Breathing Space

Unmasking London's polluted airways

Cities around the world are grappling with the often dangerous side effects of rapid urbanisation. One of these is air pollution, named by the World Health Organisation as 'the world’s largest single environmental health risk' in 2014.

Like many other cosmopolitan centres, London is facing a battle to maintain air quality at healthy, breathable levels. Earlier this month, the Mayor of London said the city was "tackling the biggest public health emergency of a generation".

Despite measures to reduce emissions, levels of harmful pollutants across London regularly exceed UK and EU Air Quality Standards and objectives. High levels of nitrogen dioxide (NO2) and particulate matter (PM10) are currently putting Londoners at increased risk for respiratory and cardiovascular damage.

As the city's population and densification increase, the problem requires intervention now to ensure London is liveable in the future.

You are what you breathe

In collaboration with global engineering consultants Arup, we created an installation to help people visualise the severity of pollution in the capital, using London Design Festival as a platform for dialogue about what can be done to make moving through cities more healthy.

At Shoreditch's Tabernacle Square, Breathing Space transformed an overlooked public square in East London into a place of respite during the festival, providing pedestrians, cyclists, festival visitors and local residents with a green haven in the heart of the city.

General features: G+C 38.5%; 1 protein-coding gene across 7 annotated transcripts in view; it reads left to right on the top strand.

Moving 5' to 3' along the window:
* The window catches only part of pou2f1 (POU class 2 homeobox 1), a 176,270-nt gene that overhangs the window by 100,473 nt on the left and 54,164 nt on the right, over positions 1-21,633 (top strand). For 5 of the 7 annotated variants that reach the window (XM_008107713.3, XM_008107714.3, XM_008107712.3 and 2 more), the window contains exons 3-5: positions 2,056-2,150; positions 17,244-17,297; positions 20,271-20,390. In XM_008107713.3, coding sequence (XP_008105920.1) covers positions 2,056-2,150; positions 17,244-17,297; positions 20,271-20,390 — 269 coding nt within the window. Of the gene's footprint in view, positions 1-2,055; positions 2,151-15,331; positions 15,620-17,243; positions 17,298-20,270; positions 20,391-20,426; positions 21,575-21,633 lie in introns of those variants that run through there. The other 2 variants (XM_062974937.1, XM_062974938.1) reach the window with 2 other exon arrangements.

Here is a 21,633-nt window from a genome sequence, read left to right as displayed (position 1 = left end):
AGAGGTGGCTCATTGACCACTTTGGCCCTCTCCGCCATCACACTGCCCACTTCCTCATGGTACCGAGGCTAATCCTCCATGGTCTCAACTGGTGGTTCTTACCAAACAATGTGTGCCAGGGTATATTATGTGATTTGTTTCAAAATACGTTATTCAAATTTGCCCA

With bold graphic artwork by Art + Believe, the installation used interactive, immersive digital technologies to provide visitors with real-time information about air pollution in London. Using wireless networks, data was streamed from the ‘London Air’ website – a King’s College initiative providing real-time information on pollution levels. 

The structure was made up of 11 bisected prisms, each one representing a different location in London. LED lights installed on wooden seating structures varied in colour as levels of pollution went up and down in a each location. 

The design included an enclosed lighting installation containing 11,000 litres of air – the amount the average person breathes every day. 

HASSELL has collaborated with Arup on hundreds of built projects around the world. For London Design Festival, we joined creative forces on a very different scale, using a temporary installation to challenge conventional thinking.

As designers, we're constantly looking for ways to make our cities better and Breathing Space was an intervention designed to shake people out of complacency and to offer a fresh, and perhaps unexpected, perspective on how things could be different.

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